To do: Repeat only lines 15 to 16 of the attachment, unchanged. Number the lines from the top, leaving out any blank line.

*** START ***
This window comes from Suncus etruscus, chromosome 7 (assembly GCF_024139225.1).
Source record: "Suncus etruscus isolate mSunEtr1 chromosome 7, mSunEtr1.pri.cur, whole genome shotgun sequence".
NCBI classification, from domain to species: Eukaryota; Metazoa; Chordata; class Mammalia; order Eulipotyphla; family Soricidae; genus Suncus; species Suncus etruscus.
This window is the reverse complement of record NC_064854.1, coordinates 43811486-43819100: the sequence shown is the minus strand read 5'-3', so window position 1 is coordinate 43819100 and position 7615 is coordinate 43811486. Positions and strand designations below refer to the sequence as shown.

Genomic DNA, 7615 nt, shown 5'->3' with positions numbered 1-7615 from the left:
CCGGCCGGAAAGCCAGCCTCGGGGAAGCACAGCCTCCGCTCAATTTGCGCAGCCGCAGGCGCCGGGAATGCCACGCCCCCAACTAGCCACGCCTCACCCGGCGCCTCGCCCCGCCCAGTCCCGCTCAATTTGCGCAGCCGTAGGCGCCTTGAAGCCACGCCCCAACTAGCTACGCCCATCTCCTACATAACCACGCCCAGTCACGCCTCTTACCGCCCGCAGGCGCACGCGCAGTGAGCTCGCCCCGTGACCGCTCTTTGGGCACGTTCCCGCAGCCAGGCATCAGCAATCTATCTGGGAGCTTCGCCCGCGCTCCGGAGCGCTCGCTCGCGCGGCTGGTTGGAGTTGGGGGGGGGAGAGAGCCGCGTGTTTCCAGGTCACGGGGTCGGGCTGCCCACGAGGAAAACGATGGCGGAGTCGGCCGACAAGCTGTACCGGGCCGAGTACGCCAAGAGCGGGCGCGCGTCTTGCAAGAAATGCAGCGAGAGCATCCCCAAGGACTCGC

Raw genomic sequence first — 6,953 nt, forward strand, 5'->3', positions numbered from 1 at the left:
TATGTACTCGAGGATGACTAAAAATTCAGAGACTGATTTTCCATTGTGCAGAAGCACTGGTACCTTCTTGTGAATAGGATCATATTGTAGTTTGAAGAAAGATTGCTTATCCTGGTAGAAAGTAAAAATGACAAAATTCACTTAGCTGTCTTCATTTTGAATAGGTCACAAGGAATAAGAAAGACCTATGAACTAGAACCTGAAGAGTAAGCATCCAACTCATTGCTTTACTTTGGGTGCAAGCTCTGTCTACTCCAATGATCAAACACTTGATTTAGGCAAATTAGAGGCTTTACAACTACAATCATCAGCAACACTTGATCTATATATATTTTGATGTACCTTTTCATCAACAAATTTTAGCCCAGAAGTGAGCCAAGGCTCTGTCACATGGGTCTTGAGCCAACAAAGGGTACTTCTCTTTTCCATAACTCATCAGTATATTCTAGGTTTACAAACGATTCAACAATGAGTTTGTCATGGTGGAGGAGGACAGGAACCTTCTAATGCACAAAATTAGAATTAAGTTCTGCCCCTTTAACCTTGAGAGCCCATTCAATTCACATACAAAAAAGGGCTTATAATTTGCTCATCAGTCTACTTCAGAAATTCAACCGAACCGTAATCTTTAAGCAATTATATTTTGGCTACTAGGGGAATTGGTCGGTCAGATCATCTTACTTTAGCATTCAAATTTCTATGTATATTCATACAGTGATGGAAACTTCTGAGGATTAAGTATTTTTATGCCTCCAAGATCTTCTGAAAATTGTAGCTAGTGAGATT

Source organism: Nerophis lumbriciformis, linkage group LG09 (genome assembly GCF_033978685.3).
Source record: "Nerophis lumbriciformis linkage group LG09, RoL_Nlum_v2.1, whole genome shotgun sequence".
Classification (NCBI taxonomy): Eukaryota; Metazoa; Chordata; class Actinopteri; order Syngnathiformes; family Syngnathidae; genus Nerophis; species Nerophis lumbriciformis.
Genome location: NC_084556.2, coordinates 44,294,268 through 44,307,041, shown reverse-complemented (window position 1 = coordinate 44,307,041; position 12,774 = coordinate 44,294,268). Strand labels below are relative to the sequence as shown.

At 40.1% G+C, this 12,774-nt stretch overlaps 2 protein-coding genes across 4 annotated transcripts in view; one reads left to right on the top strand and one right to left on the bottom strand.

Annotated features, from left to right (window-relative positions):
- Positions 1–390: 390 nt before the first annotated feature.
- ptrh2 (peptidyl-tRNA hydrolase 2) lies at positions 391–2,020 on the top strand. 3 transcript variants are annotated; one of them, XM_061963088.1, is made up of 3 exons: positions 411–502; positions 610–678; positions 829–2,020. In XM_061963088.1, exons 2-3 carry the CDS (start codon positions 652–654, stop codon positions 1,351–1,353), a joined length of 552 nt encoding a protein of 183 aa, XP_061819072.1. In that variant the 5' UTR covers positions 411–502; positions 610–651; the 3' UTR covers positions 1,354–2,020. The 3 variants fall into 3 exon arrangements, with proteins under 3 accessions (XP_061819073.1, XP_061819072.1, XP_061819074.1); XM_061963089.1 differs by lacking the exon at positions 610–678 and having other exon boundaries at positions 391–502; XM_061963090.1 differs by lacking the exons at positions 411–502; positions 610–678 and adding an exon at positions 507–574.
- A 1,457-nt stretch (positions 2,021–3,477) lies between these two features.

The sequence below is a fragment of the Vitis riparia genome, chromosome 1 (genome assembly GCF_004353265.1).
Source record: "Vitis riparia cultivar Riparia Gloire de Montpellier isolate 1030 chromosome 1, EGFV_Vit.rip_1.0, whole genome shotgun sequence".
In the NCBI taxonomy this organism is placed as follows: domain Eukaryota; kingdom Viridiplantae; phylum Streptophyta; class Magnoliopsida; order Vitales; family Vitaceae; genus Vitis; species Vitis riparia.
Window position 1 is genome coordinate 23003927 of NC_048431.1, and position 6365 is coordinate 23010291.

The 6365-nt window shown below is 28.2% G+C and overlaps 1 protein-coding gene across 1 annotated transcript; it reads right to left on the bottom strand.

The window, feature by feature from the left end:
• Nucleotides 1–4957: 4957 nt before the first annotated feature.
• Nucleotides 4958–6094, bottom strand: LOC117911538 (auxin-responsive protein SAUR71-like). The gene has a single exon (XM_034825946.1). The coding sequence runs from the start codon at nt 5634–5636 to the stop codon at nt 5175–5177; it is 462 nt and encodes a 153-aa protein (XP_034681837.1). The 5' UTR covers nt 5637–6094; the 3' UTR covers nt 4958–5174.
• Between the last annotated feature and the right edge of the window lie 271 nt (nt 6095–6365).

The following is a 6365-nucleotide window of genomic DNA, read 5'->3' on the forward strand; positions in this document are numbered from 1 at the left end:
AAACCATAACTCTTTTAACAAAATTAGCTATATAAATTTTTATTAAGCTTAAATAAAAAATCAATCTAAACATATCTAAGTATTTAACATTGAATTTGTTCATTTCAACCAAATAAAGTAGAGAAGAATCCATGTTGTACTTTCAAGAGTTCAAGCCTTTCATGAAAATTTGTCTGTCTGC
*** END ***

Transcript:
- Positions 1–390: 390 nt before the first annotated feature.
- ptrh2 (peptidyl-tRNA hydrolase 2) lies at positions 391–2,020 on the top strand. 3 transcript variants are annotated; one of them, XM_061963088.1, is made up of 3 exons: positions 411–502; positions 610–678; positions 829–2,020. In XM_061963088.1, exons 2-3 carry the CDS (start codon positions 652–654, stop codon positions 1,351–1,353), a joined length of 552 nt encoding a protein of 183 aa, XP_061819072.1. In that variant the 5' UTR covers positions 411–502; positions 610–651; the 3' UTR covers positions 1,354–2,020. The 3 variants fall into 3 exon arrangements, with proteins under 3 accessions (XP_061819073.1, XP_061819072.1, XP_061819074.1); XM_061963089.1 differs by lacking the exon at positions 610–678 and having other exon boundaries at positions 391–502; XM_061963090.1 differs by lacking the exons at positions 411–502; positions 610–678 and adding an exon at positions 507–574.